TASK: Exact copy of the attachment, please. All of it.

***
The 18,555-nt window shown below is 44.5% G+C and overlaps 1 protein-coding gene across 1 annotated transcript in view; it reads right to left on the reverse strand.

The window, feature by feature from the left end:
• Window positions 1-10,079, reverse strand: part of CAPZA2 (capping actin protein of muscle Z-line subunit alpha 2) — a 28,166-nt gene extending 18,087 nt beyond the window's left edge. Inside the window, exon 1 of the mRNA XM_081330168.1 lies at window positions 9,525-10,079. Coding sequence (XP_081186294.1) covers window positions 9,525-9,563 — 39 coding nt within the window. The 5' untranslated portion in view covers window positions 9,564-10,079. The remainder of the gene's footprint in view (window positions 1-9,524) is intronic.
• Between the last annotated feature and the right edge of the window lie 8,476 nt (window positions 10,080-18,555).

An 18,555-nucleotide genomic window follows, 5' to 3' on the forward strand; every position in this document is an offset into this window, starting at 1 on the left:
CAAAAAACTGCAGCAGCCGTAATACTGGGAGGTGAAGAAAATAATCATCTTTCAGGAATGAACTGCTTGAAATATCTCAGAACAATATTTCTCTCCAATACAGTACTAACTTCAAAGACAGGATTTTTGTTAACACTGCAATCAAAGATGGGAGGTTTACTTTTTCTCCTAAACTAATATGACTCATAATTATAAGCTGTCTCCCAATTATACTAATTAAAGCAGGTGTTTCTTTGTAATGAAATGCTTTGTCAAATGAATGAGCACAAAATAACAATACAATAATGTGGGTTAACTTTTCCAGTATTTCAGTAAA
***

The 18,555-nt window shown below is 44.5% G+C and overlaps 1 protein-coding gene across 1 annotated transcript in view; it reads right to left on the reverse strand.

The window, feature by feature from the left end:
• Window positions 1-10,079, reverse strand: part of CAPZA2 (capping actin protein of muscle Z-line subunit alpha 2) — a 28,166-nt gene extending 18,087 nt beyond the window's left edge. Inside the window, exon 1 of the mRNA XM_081330168.1 lies at window positions 9,525-10,079. Coding sequence (XP_081186294.1) covers window positions 9,525-9,563 — 39 coding nt within the window. The 5' untranslated portion in view covers window positions 9,564-10,079. The remainder of the gene's footprint in view (window positions 1-9,524) is intronic.
• Between the last annotated feature and the right edge of the window lie 8,476 nt (window positions 10,080-18,555).

An 18,555-nucleotide genomic window follows, 5' to 3' on the forward strand; every position in this document is an offset into this window, starting at 1 on the left:
CAAAAAACTGCAGCAGCCGTAATACTGGGAGGTGAAGAAAATAATCATCTTTCAGGAATGAACTGCTTGAAATATCTCAGAACAATATTTCTCTCCAATACAGTACTAACTTCAAAGACAGGATTTTTGTTAACACTGCAATCAAAGATGGGAGGTTTACTTTTTCTCCTAAACTAATATGACTCATAATTATAAGCTGTCTCCCAATTATACTAATTAAAGCAGGTGTTTCTTTGTAATGAAATGCTTTGTCAAATGAATGAGCACAAAATAACAATACAATAATGTGGGTTAACTTTTCCAGTATTTCAGTAAA